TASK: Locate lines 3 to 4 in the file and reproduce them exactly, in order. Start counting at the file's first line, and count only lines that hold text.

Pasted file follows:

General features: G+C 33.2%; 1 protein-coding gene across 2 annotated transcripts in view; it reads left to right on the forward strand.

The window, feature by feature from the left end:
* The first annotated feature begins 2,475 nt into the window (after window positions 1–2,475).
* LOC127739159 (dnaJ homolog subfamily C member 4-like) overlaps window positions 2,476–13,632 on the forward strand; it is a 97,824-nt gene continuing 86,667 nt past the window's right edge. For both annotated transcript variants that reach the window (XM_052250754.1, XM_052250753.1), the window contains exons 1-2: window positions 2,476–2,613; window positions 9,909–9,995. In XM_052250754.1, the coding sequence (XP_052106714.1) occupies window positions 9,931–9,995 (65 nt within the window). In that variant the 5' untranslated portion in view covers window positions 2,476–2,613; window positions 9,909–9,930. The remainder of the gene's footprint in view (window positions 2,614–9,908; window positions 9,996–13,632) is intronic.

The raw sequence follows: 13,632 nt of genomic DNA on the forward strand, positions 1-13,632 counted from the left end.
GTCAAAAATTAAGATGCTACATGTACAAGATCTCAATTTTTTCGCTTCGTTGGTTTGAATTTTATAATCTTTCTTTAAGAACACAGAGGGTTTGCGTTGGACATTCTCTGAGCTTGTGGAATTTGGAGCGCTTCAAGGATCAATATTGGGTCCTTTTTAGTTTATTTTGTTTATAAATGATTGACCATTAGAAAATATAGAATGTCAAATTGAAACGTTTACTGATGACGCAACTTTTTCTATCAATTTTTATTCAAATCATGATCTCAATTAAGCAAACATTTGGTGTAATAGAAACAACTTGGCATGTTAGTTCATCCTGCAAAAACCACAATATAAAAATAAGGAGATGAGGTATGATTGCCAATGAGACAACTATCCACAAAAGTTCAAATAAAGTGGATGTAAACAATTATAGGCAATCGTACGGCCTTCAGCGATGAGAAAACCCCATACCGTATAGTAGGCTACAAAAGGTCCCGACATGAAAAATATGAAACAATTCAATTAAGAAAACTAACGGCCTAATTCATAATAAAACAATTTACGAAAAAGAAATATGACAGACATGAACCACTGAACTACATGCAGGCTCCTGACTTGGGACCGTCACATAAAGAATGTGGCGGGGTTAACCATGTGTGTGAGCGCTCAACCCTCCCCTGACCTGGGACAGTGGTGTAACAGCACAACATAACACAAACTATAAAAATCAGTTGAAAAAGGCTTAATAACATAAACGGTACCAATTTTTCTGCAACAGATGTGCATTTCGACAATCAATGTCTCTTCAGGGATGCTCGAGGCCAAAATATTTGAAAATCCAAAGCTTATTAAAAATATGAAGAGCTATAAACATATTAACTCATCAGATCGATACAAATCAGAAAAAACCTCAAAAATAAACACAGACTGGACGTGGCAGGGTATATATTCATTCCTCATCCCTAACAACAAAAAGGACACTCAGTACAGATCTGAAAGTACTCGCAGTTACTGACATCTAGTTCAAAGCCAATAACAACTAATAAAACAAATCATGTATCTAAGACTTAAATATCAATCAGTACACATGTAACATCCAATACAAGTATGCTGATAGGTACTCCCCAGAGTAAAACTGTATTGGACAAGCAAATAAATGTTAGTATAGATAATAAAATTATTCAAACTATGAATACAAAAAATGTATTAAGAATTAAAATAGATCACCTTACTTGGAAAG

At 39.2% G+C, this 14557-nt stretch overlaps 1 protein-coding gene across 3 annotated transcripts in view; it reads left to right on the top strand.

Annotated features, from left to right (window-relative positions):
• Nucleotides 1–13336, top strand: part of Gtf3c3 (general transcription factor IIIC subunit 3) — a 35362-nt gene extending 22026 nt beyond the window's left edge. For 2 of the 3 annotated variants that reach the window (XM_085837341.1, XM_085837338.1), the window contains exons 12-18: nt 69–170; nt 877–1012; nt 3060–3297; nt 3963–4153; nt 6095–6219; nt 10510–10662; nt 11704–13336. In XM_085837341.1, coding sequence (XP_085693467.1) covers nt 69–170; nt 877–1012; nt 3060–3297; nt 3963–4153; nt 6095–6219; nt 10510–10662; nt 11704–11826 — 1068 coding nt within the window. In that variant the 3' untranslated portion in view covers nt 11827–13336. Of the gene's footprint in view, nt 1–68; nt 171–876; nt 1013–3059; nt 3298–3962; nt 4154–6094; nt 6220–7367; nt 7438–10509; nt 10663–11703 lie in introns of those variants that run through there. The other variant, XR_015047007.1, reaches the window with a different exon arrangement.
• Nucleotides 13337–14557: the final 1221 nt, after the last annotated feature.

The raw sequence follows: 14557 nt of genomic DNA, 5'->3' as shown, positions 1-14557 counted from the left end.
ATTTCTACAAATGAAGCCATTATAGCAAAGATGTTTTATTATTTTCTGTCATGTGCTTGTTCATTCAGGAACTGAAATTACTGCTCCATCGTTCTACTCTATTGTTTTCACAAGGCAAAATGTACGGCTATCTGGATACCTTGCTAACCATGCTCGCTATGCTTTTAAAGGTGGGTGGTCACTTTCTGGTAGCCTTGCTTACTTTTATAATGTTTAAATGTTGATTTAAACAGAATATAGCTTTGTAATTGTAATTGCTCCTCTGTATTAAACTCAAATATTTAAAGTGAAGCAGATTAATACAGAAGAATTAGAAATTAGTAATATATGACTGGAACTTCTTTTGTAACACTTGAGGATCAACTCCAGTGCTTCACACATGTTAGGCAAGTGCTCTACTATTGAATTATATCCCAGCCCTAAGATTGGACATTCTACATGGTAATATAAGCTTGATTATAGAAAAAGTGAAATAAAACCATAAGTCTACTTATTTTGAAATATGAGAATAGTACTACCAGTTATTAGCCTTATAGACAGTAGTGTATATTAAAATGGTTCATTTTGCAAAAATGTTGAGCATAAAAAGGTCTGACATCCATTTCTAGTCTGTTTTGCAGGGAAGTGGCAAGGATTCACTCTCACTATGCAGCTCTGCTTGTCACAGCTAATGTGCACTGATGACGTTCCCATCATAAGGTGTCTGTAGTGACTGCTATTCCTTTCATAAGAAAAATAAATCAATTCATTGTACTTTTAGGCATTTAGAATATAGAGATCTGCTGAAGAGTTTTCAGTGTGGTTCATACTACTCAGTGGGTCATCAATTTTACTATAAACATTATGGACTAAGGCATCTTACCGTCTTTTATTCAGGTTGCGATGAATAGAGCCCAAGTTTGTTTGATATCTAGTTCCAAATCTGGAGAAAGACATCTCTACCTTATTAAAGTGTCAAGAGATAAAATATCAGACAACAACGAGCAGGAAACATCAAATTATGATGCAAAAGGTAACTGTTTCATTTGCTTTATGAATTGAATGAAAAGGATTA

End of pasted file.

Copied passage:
* The first annotated feature begins 2,475 nt into the window (after window positions 1–2,475).
* LOC127739159 (dnaJ homolog subfamily C member 4-like) overlaps window positions 2,476–13,632 on the forward strand; it is a 97,824-nt gene continuing 86,667 nt past the window's right edge. For both annotated transcript variants that reach the window (XM_052250754.1, XM_052250753.1), the window contains exons 1-2: window positions 2,476–2,613; window positions 9,909–9,995. In XM_052250754.1, the coding sequence (XP_052106714.1) occupies window positions 9,931–9,995 (65 nt within the window). In that variant the 5' untranslated portion in view covers window positions 2,476–2,613; window positions 9,909–9,930. The remainder of the gene's footprint in view (window positions 2,614–9,908; window positions 9,996–13,632) is intronic.